Olive-Tinted Spectacles:
Myths in the History of the Ancient
and Modern Olympics

by Dr. Mark Golden

The 2004 Athens Olympics brought new reminders of the links between our modern games and the ancient Olympic festival and of the foundation of the modern games by the French baron, Pierre de Coubertin, in 1896. As it happens, however, many of these links are imaginary or misleading. For example, the modern Olympic motto is in an ancient language, but that language is Latin, not Greek; the torch relay, moving as it is, is a modern invention; Marathon was a famous ancient battle and a Greek won the first marathon race which commemorated it, but a modern Greek, in 1896. In fact, it is as easy to stress differences between the ancient and modern Olympics as similarities. As for the modern games themselves: They were first conceived and celebrated by Greeks before Coubertin's birth and English (and other) revivals were widespread from the middle of the nineteenth century on. The success of Coubertin's games was due to two related factors: his appeal to an international elite and his restriction of the glory of Olympic victory to people like them.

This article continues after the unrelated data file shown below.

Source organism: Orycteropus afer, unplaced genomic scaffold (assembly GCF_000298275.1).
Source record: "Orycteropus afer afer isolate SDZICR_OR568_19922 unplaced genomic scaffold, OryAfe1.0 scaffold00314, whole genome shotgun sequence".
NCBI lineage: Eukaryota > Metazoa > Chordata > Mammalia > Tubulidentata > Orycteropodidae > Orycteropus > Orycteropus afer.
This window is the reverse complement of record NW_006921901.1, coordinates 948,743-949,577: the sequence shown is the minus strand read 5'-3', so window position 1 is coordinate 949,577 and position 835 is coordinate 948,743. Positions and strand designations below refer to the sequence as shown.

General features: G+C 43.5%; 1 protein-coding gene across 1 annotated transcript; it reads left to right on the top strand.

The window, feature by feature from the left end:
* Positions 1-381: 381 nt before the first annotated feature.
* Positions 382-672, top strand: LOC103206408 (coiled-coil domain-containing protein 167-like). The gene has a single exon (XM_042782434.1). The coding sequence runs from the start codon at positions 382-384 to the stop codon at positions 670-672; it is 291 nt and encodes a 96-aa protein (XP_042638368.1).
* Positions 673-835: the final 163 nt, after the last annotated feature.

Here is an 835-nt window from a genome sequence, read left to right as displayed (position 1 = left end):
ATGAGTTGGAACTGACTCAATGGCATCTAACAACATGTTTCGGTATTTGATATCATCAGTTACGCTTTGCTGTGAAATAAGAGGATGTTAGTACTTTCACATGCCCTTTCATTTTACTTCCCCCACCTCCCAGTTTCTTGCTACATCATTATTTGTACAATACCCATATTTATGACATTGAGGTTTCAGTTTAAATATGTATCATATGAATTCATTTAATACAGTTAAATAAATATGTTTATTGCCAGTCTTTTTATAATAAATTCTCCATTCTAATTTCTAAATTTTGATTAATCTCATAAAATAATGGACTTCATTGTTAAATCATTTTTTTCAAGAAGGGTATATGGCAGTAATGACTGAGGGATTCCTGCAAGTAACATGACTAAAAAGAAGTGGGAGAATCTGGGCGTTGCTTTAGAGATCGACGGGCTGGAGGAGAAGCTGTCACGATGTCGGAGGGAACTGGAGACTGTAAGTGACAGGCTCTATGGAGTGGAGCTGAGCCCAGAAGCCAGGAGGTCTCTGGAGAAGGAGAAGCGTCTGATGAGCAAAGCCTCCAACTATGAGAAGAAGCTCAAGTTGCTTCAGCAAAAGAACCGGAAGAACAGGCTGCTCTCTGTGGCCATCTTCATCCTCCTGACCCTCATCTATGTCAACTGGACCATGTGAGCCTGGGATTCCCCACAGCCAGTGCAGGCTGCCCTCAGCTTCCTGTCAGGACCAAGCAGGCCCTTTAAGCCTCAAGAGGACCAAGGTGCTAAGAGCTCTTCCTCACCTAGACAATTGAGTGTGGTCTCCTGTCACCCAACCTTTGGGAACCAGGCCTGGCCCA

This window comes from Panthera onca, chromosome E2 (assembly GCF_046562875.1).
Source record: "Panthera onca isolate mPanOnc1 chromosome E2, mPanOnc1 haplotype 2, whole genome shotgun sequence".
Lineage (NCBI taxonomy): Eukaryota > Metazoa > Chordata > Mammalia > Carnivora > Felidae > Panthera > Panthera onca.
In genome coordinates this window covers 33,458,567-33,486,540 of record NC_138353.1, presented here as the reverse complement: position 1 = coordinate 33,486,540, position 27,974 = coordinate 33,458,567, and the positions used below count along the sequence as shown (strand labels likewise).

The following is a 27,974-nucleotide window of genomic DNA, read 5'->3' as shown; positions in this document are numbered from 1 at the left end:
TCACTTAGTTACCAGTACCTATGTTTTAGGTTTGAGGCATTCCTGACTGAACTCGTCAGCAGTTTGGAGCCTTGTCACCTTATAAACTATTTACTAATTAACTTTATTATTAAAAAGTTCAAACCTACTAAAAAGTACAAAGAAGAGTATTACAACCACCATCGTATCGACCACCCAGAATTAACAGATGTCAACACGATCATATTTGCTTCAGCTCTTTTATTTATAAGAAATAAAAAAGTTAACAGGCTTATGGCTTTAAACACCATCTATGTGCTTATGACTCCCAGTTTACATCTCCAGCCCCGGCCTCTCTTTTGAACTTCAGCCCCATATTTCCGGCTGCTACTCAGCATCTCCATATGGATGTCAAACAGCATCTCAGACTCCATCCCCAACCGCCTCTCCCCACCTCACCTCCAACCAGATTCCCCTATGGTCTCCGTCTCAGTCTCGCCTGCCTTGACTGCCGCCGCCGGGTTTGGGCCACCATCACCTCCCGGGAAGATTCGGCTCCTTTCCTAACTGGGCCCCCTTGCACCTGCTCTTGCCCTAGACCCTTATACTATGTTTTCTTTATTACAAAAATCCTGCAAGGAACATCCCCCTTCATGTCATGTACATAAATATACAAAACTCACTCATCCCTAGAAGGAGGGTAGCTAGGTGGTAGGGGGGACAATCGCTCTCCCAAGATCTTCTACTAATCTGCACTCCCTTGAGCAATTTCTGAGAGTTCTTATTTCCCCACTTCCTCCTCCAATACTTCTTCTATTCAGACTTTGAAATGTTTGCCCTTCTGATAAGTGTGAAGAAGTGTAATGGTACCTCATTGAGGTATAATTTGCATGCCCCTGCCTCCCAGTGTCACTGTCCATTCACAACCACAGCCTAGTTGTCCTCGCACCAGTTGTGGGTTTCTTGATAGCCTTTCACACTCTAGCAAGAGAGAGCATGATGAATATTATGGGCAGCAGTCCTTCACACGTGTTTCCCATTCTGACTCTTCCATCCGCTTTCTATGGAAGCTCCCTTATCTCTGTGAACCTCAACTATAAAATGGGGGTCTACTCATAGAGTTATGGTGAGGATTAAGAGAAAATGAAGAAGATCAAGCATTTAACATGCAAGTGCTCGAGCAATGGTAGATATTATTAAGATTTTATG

These facts are well known to specialists but still fail to make any impact on contemporary media or popular culture. The reason? We use the past mainly to provide lessons or make arguments about the present. Coubertin did the same when he based his Olympic games on amateurism: he claimed this was the Greek practice when both the word and the idea were inventions of his own time. The result is not only bad history but a limitation on our choices of action today. The movement for an Olympic truce during the modern games provides a pertinent example.